At this point I opened up my mind to the thoughts of unschooling and started reading book after book about it. I realized that I needed to throw away conventional thinking and open my mind up to the possibility that what I thought of as learning may not be the only path to knowledge. My discovery took place because of pioneers that came before me, Holt, Gatto, Kohn, and Sandra Dodd. They all showed me, through their writings, a new reality that I will forever be grateful for.

Reading books and opening my mind were the first steps in the process of de-schooling that Wikipedia defines as “the mental process a person goes through after being removed from a formal schooling environment, where the school mindset is eroded over time”. This step is vital for the entire family but for the parent it can be very difficult. We have far more baggage in regards to school and the added feeling and stress that we are responsible for our childrens’ education and, ultimately, their future. I struggled with what seemed like an ingrained need to follow the norm.

I did go to public school after all, and in his book Dumbing Us Down, John Taylor Gatto says “we are schooling children to merely obey orders…” Although I was a bit rebellious in school, I was still conditioned by societal norms and allowing myself to beak out of the box is where I struggled most on my journey to unschooling.

Ivan Illich first coined the term de-schooling in a controversial book called Deschooling Society, published in 1971. In this book he enlightens his readers to the fact that “universal education through schooling is not feasible”. He goes on to explain that the institutionalization of education means an institutionalization of society as a whole. And that it isn’t until we change the way we view education that we can change the way all institutions function. There is a corrupting impact at the institutional level but it is particularly damaging to society when this happens in schools, and it is happening in schools as we speak.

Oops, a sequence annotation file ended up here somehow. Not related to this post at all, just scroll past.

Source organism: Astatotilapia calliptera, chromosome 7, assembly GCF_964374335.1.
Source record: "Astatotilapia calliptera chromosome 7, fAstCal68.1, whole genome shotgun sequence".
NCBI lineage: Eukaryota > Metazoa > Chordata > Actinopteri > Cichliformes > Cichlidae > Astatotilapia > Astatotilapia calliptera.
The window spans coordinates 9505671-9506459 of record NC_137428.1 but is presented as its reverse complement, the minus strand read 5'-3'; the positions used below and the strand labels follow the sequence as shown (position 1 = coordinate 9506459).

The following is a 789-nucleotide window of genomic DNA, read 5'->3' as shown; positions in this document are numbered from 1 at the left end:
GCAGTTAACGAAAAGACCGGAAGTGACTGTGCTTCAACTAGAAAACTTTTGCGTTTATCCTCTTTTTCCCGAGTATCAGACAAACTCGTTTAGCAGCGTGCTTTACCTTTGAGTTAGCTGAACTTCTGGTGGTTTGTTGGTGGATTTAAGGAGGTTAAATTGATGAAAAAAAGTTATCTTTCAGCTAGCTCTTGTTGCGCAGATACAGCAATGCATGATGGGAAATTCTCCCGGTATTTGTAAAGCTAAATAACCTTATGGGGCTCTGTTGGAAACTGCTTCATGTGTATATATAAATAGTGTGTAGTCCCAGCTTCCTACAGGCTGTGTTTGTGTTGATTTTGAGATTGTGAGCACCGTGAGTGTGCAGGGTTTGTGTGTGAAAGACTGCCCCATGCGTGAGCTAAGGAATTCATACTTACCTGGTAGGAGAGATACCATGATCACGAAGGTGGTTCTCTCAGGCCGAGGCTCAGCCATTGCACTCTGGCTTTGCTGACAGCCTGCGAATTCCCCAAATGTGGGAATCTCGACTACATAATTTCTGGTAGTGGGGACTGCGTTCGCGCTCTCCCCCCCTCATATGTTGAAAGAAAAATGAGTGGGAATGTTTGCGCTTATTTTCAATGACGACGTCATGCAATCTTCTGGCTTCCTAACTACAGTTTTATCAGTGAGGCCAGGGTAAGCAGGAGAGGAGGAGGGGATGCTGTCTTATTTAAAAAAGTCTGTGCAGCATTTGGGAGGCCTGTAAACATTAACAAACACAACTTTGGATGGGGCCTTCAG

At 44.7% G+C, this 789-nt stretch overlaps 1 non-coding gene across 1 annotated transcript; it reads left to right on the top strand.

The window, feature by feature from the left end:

Another big hurdle for me was in understanding that authentic learning happens all the time. I realized over the past few years that you really can’t stop someone from learning no matter what you do or don’t do. My middle child has never been to school or even attempted anything remotely resembling school, yet at 7 he can read because he wanted to. Through simply living our lives he has learned numbers, adding, subtracting, percentage, fractions etc. How? We play war, poker, exchange money, let him do some shopping and all of those things are necessary for him so he has learned it. School puts our children in a box and real life cannot be found within it. I would prefer my children spend their time outside of that box, learning in the real world.